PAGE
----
Home of the Week: Achilles House by ConForm Architects

Set in stone.

Hampstead is widely considered one of London’s most desirable neighbourhoods. With direct access to Hampstead Heath, a vast public space made up of rolling hills, forests, meadows, and ponds, it has the bucolic appeal of nature even though it is centrally located. Lined with brick Victorian townhouses, its streets are leafy and walkable. Though that architecture makes for charming streetscapes in aggregate, the interiors of Victorian houses can be cramped, with outmoded layouts and room sizes.

Such was the case with this property. A brick townhouse in a quiet part of Hampstead, it was desirably located and had Victorian charm, but its interiors needed to be coaxed into the 21st century. The clients turned to ConForm Architects, a London firm known for its considerations of existing and historic architecture and for its inventive use of materials.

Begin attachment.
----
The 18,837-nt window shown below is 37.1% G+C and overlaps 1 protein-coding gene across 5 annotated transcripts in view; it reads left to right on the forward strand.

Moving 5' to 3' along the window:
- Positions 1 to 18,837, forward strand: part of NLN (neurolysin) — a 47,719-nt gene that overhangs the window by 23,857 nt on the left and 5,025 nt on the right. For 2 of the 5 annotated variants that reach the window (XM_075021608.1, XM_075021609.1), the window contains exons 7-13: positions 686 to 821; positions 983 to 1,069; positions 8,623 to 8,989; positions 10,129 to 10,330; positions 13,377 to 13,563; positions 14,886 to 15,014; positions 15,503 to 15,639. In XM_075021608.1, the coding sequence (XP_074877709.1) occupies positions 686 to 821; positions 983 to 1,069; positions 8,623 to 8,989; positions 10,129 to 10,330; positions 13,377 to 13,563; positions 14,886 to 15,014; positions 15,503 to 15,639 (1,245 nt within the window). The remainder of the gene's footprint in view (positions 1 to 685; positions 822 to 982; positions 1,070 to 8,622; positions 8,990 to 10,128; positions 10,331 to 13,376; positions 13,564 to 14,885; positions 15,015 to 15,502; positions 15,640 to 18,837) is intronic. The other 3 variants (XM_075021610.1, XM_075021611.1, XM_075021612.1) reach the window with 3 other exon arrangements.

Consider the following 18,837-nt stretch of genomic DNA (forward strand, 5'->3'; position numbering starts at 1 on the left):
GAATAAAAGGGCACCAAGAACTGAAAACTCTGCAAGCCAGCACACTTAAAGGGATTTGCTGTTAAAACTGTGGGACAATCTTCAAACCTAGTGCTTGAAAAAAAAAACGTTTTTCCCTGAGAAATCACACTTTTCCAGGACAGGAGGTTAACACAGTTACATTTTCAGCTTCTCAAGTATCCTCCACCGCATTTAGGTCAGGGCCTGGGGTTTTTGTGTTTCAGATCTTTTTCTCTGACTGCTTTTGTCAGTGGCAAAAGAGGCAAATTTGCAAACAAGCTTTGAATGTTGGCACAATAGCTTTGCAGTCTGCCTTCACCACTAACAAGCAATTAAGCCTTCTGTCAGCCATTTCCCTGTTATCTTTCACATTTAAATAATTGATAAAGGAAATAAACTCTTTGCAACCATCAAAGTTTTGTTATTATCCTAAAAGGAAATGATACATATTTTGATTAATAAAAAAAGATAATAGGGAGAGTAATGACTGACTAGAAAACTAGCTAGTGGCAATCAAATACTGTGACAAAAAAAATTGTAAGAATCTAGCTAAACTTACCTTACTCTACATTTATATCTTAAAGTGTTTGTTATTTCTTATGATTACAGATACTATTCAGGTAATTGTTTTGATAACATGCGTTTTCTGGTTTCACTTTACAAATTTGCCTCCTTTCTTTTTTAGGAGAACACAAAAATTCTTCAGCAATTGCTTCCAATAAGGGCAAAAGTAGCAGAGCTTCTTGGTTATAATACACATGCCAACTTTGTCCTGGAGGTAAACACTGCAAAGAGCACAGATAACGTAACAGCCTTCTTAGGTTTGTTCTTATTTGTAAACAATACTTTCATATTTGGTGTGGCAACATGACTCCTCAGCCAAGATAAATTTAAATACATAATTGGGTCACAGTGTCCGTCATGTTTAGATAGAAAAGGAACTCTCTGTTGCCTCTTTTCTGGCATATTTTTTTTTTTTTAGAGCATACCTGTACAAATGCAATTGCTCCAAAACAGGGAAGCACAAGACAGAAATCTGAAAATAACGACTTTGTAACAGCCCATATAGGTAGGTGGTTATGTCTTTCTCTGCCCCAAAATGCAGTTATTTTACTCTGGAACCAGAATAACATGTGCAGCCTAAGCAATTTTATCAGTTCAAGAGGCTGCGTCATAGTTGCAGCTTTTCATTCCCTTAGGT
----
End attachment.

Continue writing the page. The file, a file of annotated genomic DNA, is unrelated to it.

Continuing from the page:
The footprint of the original house had a wedge of open space between it and its neighbour. It was there that ConForm proposed an extension, which would let the clients add more interior space while simplifying the layout and circulation. To create a clear distinction from the textured red-brick walls of the old house, the architects made the extension out of light white-grey marble—but not just marble accents here and there. Instead, they clad it entirely in marble, making it seem the new extension was carved from a solid mass.

Though the marble creates a striking contrast between old and new, one of the design intents was to create continuity between interior and exterior. On either side of the extension—seen from the outside and inside—the architects created a clearly articulated form, its angular lines tapering into chamfered edges.



Working with Nida, a marble specialist, ConForm devised a solution that would allow marble on surfaces that couldn’t handle much weight, including doors, drawers, appliances, and soffits. On these surfaces, the material is a mere six millimetres thick. For the countertops, they turned to Corian quartz for its durability and to avoid marble’s porosity, which can result in stains. The stained-oak kitchen island has a sense of lightness when set against the marble environment. Though the form has the meticulousness of a sculptural object, it also works as a house. Cooking and dining are favourite pastimes for the clients, who say, “The result is a beautiful and unique home that functions easily for our busy day to day, and that we enjoy living in as a family.”

Photography by Lorenzo Zandri.